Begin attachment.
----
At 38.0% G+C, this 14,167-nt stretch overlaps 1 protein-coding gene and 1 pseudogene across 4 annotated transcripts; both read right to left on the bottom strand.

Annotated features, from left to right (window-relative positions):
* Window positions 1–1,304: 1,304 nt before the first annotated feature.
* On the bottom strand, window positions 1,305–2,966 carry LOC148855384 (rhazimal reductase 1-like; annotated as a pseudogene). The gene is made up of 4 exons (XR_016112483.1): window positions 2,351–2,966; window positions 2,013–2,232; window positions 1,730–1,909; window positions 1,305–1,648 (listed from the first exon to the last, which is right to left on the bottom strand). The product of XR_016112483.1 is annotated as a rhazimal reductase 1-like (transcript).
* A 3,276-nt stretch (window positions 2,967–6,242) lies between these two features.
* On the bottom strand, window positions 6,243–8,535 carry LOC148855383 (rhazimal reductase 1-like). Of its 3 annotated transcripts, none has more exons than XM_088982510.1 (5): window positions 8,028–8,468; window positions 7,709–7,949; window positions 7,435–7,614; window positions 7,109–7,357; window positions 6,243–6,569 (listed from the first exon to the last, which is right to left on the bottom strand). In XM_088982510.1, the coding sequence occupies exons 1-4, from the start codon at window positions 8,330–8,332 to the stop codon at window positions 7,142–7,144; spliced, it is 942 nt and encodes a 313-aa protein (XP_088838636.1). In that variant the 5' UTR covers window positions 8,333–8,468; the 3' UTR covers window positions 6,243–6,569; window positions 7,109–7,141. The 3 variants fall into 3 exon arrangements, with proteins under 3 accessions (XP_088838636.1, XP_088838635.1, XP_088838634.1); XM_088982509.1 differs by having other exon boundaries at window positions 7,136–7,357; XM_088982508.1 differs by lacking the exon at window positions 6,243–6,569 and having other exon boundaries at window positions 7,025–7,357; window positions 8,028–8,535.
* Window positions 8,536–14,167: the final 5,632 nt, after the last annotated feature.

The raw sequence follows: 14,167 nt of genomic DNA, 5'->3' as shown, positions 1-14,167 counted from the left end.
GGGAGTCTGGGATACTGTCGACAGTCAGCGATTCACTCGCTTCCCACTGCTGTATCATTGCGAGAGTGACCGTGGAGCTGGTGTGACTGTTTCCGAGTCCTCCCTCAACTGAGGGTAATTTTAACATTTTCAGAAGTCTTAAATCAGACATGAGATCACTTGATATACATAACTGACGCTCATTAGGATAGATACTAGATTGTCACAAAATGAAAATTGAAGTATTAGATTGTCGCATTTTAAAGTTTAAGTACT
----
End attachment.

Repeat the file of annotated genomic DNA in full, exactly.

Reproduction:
At 38.0% G+C, this 14,167-nt stretch overlaps 1 protein-coding gene and 1 pseudogene across 4 annotated transcripts; both read right to left on the bottom strand.

Annotated features, from left to right (window-relative positions):
* Window positions 1–1,304: 1,304 nt before the first annotated feature.
* On the bottom strand, window positions 1,305–2,966 carry LOC148855384 (rhazimal reductase 1-like; annotated as a pseudogene). The gene is made up of 4 exons (XR_016112483.1): window positions 2,351–2,966; window positions 2,013–2,232; window positions 1,730–1,909; window positions 1,305–1,648 (listed from the first exon to the last, which is right to left on the bottom strand). The product of XR_016112483.1 is annotated as a rhazimal reductase 1-like (transcript).
* A 3,276-nt stretch (window positions 2,967–6,242) lies between these two features.
* On the bottom strand, window positions 6,243–8,535 carry LOC148855383 (rhazimal reductase 1-like). Of its 3 annotated transcripts, none has more exons than XM_088982510.1 (5): window positions 8,028–8,468; window positions 7,709–7,949; window positions 7,435–7,614; window positions 7,109–7,357; window positions 6,243–6,569 (listed from the first exon to the last, which is right to left on the bottom strand). In XM_088982510.1, the coding sequence occupies exons 1-4, from the start codon at window positions 8,330–8,332 to the stop codon at window positions 7,142–7,144; spliced, it is 942 nt and encodes a 313-aa protein (XP_088838636.1). In that variant the 5' UTR covers window positions 8,333–8,468; the 3' UTR covers window positions 6,243–6,569; window positions 7,109–7,141. The 3 variants fall into 3 exon arrangements, with proteins under 3 accessions (XP_088838636.1, XP_088838635.1, XP_088838634.1); XM_088982509.1 differs by having other exon boundaries at window positions 7,136–7,357; XM_088982508.1 differs by lacking the exon at window positions 6,243–6,569 and having other exon boundaries at window positions 7,025–7,357; window positions 8,028–8,535.
* Window positions 8,536–14,167: the final 5,632 nt, after the last annotated feature.

The raw sequence follows: 14,167 nt of genomic DNA, 5'->3' as shown, positions 1-14,167 counted from the left end.
GGGAGTCTGGGATACTGTCGACAGTCAGCGATTCACTCGCTTCCCACTGCTGTATCATTGCGAGAGTGACCGTGGAGCTGGTGTGACTGTTTCCGAGTCCTCCCTCAACTGAGGGTAATTTTAACATTTTCAGAAGTCTTAAATCAGACATGAGATCACTTGATATACATAACTGACGCTCATTAGGATAGATACTAGATTGTCACAAAATGAAAATTGAAGTATTAGATTGTCGCATTTTAAAGTTTAAGTACT